The agreement modifies the current 2005 concession agreement and comes after extended negotiations.
The government and Firestone have jointly affirmed that the amended agreement represents an opportunity for a new partnership between Firestone and the government in their support for the rehabilitation and enhancement of Liberia’s natural rubber industry.
J. Chris Toe, minister of agriculture and the government’s lead negotiator, referred to the renegotiation of the Firestone concession agreement as “an embodiment of government’s goals to ensure that all existing agreements equitably protect Liberian interests and are consistent with principles that attract and sustain foreign investment in Liberia.”
He also stated that the amended agreement is estimated to result in an increase in revenues to the government for 2007 of nearly $2.5 million. Apart from the fiscal provisions, Firestone will be subject to generally applicable Liberian law.
Dan Adomitis, president of Firestone Natural Rubber Company, said, “Our focus is on rebuilding our operations and facilities in Liberia while supporting Liberia’s recovery efforts after 14 years of devastating civil conflict. This new agreement provides the right framework for Firestone Liberia to continue investing in replanting rubber trees, exploring value-added operations and rebuilding homes and health care facilities for our employees as well as adding more schools for the more than 15,000 children of employees now being educated in 23 Firestone schools.”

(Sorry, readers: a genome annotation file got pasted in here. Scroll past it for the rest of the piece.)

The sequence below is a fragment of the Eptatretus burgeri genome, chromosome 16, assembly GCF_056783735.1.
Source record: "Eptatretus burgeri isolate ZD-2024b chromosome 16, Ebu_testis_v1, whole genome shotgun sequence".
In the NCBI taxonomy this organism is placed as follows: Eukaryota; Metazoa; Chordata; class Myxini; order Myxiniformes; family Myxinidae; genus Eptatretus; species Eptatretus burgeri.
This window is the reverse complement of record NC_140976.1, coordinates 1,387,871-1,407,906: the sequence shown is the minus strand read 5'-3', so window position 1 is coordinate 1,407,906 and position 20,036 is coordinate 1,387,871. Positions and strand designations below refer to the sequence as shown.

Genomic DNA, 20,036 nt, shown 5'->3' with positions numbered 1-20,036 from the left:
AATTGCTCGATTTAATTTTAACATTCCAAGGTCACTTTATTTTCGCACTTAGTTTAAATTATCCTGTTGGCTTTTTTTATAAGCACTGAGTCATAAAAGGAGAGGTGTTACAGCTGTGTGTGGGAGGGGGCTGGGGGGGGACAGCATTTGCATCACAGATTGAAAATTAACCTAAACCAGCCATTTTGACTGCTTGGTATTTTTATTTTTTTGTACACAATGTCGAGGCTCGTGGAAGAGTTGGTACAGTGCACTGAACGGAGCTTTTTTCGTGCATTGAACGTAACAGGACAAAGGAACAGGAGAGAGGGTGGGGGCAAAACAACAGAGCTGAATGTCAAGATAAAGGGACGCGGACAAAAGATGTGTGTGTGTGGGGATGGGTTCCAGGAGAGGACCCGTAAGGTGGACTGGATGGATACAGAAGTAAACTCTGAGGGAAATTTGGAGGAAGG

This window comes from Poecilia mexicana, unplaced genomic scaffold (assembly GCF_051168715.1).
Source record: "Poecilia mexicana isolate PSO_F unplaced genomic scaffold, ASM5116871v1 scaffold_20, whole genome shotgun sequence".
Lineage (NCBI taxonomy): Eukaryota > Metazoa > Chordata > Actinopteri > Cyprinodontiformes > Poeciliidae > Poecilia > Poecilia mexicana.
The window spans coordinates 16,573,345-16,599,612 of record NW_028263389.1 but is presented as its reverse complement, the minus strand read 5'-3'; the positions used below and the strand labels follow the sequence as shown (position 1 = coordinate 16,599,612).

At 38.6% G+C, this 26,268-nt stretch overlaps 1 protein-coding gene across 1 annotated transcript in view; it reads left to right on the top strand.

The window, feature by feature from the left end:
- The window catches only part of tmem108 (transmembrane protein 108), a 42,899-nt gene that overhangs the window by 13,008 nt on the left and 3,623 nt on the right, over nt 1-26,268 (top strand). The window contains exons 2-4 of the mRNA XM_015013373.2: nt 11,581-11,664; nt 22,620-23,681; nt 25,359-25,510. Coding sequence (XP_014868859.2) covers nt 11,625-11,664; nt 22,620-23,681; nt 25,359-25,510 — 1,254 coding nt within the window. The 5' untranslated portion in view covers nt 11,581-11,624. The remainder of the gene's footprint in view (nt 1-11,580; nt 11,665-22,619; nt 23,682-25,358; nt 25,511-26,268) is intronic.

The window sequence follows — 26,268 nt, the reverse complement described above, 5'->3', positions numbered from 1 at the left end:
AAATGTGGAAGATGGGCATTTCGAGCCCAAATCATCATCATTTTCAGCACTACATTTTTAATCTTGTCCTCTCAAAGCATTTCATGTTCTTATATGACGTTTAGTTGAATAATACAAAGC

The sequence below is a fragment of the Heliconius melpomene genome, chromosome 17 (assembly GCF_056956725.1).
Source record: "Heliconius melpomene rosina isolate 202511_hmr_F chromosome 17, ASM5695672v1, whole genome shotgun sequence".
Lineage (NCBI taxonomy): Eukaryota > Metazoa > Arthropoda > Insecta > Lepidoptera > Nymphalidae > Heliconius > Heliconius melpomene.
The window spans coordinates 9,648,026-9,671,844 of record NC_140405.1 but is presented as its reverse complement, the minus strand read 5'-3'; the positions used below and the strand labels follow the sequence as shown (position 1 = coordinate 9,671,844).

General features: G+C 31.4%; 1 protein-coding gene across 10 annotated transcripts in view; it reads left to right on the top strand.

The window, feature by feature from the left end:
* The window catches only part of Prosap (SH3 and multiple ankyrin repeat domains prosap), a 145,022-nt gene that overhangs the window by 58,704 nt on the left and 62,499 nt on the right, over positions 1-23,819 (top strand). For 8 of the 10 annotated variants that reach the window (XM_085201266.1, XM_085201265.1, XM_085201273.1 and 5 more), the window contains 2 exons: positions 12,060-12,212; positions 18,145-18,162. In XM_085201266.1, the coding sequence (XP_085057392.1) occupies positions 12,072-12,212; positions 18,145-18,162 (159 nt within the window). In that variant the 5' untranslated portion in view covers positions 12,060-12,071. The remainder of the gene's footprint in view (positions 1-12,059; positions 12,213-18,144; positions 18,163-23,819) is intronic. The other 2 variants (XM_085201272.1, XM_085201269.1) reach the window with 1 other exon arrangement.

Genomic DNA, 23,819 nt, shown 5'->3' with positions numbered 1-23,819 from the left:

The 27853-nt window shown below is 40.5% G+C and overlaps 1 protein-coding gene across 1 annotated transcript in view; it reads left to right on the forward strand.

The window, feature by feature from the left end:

Firestone directly employs almost 7,000 people in Liberia and estimates that these jobs help create thousands of additional jobs in the Liberian economy.
Under the amended agreement, which runs through 2041, Firestone has committed to continue its replanting efforts, to complete a rubber wood factory that will directly add a minimum of 500 new jobs, to grow its support to small Liberian rubber farmers and to undertake additional social and educational projects.
The Agreement permits an increase in the income tax rate payable by Firestone from 25% to 30%, establishes new transfer pricing provisions for dry rubber and latex based on international indices, and makes a number of other changes that allow the Government to exercise more flexibility in applying its revenue laws.
The Government and Firestone have further affirmed that the Amended Agreement demonstrates to the international private sector Firestone’s long-term commitment to Liberia’s natural rubber industry, the partnership between Government of Liberia and Firestone, and makes it clear that, under the leadership of President Ellen Johnson Sirleaf, Liberia is again “open for business.” (Tire Review/Akron)